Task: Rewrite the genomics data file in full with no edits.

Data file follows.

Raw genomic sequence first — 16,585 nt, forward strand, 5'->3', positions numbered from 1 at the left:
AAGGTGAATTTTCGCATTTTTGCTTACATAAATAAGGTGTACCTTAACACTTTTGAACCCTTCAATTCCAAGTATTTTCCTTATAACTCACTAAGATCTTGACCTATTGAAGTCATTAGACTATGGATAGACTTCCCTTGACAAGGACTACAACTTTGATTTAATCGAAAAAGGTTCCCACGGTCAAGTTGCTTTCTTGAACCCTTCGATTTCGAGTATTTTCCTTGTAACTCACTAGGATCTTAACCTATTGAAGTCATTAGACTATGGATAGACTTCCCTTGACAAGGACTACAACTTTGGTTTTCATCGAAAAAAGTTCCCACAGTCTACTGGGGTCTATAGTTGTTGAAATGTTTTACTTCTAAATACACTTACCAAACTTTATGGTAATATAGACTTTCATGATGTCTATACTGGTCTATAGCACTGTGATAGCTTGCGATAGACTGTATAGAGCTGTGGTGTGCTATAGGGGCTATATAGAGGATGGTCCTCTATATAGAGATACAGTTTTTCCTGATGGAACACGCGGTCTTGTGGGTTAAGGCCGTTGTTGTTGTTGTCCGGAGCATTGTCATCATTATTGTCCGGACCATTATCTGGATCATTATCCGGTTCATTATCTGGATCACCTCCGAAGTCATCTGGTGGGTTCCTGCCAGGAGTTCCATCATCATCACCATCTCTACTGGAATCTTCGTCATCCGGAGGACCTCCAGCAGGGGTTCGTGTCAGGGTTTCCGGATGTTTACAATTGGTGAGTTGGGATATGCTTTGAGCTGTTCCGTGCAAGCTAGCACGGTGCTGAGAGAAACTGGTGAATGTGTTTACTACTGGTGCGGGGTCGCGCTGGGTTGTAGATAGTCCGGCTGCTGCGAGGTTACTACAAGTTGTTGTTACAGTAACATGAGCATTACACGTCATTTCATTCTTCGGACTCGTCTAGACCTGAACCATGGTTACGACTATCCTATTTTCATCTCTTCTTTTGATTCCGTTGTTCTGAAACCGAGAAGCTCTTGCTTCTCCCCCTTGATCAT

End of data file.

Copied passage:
Raw genomic sequence first — 16,585 nt, forward strand, 5'->3', positions numbered from 1 at the left:
AAGGTGAATTTTCGCATTTTTGCTTACATAAATAAGGTGTACCTTAACACTTTTGAACCCTTCAATTCCAAGTATTTTCCTTATAACTCACTAAGATCTTGACCTATTGAAGTCATTAGACTATGGATAGACTTCCCTTGACAAGGACTACAACTTTGATTTAATCGAAAAAGGTTCCCACGGTCAAGTTGCTTTCTTGAACCCTTCGATTTCGAGTATTTTCCTTGTAACTCACTAGGATCTTAACCTATTGAAGTCATTAGACTATGGATAGACTTCCCTTGACAAGGACTACAACTTTGGTTTTCATCGAAAAAAGTTCCCACAGTCTACTGGGGTCTATAGTTGTTGAAATGTTTTACTTCTAAATACACTTACCAAACTTTATGGTAATATAGACTTTCATGATGTCTATACTGGTCTATAGCACTGTGATAGCTTGCGATAGACTGTATAGAGCTGTGGTGTGCTATAGGGGCTATATAGAGGATGGTCCTCTATATAGAGATACAGTTTTTCCTGATGGAACACGCGGTCTTGTGGGTTAAGGCCGTTGTTGTTGTTGTCCGGAGCATTGTCATCATTATTGTCCGGACCATTATCTGGATCATTATCCGGTTCATTATCTGGATCACCTCCGAAGTCATCTGGTGGGTTCCTGCCAGGAGTTCCATCATCATCACCATCTCTACTGGAATCTTCGTCATCCGGAGGACCTCCAGCAGGGGTTCGTGTCAGGGTTTCCGGATGTTTACAATTGGTGAGTTGGGATATGCTTTGAGCTGTTCCGTGCAAGCTAGCACGGTGCTGAGAGAAACTGGTGAATGTGTTTACTACTGGTGCGGGGTCGCGCTGGGTTGTAGATAGTCCGGCTGCTGCGAGGTTACTACAAGTTGTTGTTACAGTAACATGAGCATTACACGTCATTTCATTCTTCGGACTCGTCTAGACCTGAACCATGGTTACGACTATCCTATTTTCATCTCTTCTTTTGATTCCGTTGTTCTGAAACCGAGAAGCTCTTGCTTCTCCCCCTTGATCAT